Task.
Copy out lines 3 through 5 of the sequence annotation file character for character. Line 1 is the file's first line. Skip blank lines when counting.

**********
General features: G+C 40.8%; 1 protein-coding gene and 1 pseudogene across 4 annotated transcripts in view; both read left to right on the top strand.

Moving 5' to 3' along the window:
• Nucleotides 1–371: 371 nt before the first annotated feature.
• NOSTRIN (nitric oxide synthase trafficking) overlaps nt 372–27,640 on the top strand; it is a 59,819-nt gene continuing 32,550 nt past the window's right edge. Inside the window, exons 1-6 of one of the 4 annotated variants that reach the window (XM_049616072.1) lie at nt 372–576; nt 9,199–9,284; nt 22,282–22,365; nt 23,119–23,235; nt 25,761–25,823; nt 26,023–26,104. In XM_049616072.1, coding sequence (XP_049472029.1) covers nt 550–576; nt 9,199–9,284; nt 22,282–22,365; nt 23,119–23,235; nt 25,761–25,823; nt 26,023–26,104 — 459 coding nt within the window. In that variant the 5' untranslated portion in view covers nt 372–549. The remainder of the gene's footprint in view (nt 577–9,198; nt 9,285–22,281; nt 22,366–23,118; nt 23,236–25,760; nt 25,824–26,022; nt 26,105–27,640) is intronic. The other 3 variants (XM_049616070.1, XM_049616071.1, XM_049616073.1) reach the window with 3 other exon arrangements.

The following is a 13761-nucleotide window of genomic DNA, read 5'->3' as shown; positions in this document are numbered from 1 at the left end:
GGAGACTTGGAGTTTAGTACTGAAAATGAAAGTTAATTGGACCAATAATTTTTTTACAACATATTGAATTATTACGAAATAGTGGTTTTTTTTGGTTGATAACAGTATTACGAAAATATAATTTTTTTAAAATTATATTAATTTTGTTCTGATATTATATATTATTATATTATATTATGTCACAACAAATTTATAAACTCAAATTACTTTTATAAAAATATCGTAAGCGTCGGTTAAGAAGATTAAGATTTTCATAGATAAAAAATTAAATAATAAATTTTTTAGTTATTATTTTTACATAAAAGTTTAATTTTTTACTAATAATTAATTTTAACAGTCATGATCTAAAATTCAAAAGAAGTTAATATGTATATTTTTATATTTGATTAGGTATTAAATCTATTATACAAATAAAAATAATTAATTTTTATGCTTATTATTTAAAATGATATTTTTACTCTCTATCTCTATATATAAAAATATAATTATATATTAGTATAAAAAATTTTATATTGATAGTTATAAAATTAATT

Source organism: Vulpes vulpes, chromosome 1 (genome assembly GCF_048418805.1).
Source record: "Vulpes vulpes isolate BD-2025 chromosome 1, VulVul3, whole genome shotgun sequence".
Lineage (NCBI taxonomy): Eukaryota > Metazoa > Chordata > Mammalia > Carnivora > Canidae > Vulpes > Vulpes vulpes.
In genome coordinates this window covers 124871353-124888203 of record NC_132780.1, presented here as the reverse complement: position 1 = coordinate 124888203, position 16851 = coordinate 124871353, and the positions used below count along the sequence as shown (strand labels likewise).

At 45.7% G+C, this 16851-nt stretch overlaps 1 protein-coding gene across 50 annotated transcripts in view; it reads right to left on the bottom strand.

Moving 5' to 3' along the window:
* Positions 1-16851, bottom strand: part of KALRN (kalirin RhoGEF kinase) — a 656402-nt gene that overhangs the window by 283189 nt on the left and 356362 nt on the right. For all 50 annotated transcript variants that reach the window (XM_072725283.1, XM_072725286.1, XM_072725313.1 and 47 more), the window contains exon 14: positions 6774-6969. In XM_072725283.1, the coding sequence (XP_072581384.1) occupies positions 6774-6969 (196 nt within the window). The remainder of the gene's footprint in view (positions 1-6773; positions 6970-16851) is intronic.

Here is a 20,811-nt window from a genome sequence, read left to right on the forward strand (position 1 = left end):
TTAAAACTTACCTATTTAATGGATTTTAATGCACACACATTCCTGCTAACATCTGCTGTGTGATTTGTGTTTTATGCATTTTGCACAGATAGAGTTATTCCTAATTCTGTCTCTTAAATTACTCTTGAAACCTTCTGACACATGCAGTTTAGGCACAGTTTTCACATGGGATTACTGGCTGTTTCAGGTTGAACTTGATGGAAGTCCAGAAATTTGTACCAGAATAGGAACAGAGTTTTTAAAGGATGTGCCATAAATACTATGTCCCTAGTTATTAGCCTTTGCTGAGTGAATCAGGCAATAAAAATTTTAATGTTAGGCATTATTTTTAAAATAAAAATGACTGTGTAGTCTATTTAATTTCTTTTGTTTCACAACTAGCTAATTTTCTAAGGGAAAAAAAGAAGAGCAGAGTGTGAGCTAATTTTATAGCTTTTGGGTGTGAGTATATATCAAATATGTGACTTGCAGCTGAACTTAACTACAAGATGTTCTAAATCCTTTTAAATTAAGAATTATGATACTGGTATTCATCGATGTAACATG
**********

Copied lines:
• Nucleotides 1–371: 371 nt before the first annotated feature.
• NOSTRIN (nitric oxide synthase trafficking) overlaps nt 372–27,640 on the top strand; it is a 59,819-nt gene continuing 32,550 nt past the window's right edge. Inside the window, exons 1-6 of one of the 4 annotated variants that reach the window (XM_049616072.1) lie at nt 372–576; nt 9,199–9,284; nt 22,282–22,365; nt 23,119–23,235; nt 25,761–25,823; nt 26,023–26,104. In XM_049616072.1, coding sequence (XP_049472029.1) covers nt 550–576; nt 9,199–9,284; nt 22,282–22,365; nt 23,119–23,235; nt 25,761–25,823; nt 26,023–26,104 — 459 coding nt within the window. In that variant the 5' untranslated portion in view covers nt 372–549. The remainder of the gene's footprint in view (nt 577–9,198; nt 9,285–22,281; nt 22,366–23,118; nt 23,236–25,760; nt 25,824–26,022; nt 26,105–27,640) is intronic. The other 3 variants (XM_049616070.1, XM_049616071.1, XM_049616073.1) reach the window with 3 other exon arrangements.

The following is a 13761-nucleotide window of genomic DNA, read 5'->3' as shown; positions in this document are numbered from 1 at the left end: